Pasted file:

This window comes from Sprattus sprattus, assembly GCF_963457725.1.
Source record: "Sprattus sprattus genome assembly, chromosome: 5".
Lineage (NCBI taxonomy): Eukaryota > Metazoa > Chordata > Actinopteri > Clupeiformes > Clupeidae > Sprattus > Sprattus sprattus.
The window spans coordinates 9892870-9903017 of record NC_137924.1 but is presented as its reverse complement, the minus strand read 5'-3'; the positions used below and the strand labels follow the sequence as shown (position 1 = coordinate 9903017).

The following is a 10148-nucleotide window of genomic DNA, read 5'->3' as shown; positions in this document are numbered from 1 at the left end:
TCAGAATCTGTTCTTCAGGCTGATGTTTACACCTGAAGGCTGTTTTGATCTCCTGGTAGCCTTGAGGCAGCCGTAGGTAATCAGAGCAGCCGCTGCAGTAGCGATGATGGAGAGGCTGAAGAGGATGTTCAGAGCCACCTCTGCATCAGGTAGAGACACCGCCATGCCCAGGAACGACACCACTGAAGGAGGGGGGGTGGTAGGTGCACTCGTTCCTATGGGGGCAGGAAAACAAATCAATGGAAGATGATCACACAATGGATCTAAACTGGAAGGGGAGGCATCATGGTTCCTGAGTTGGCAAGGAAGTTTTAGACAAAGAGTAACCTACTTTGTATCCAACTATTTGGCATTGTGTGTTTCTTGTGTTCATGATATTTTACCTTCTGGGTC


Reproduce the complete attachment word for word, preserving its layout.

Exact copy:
This window comes from Sprattus sprattus, assembly GCF_963457725.1.
Source record: "Sprattus sprattus genome assembly, chromosome: 5".
Lineage (NCBI taxonomy): Eukaryota > Metazoa > Chordata > Actinopteri > Clupeiformes > Clupeidae > Sprattus > Sprattus sprattus.
The window spans coordinates 9892870-9903017 of record NC_137924.1 but is presented as its reverse complement, the minus strand read 5'-3'; the positions used below and the strand labels follow the sequence as shown (position 1 = coordinate 9903017).

The following is a 10148-nucleotide window of genomic DNA, read 5'->3' as shown; positions in this document are numbered from 1 at the left end:
TCAGAATCTGTTCTTCAGGCTGATGTTTACACCTGAAGGCTGTTTTGATCTCCTGGTAGCCTTGAGGCAGCCGTAGGTAATCAGAGCAGCCGCTGCAGTAGCGATGATGGAGAGGCTGAAGAGGATGTTCAGAGCCACCTCTGCATCAGGTAGAGACACCGCCATGCCCAGGAACGACACCACTGAAGGAGGGGGGGTGGTAGGTGCACTCGTTCCTATGGGGGCAGGAAAACAAATCAATGGAAGATGATCACACAATGGATCTAAACTGGAAGGGGAGGCATCATGGTTCCTGAGTTGGCAAGGAAGTTTTAGACAAAGAGTAACCTACTTTGTATCCAACTATTTGGCATTGTGTGTTTCTTGTGTTCATGATATTTTACCTTCTGGGTC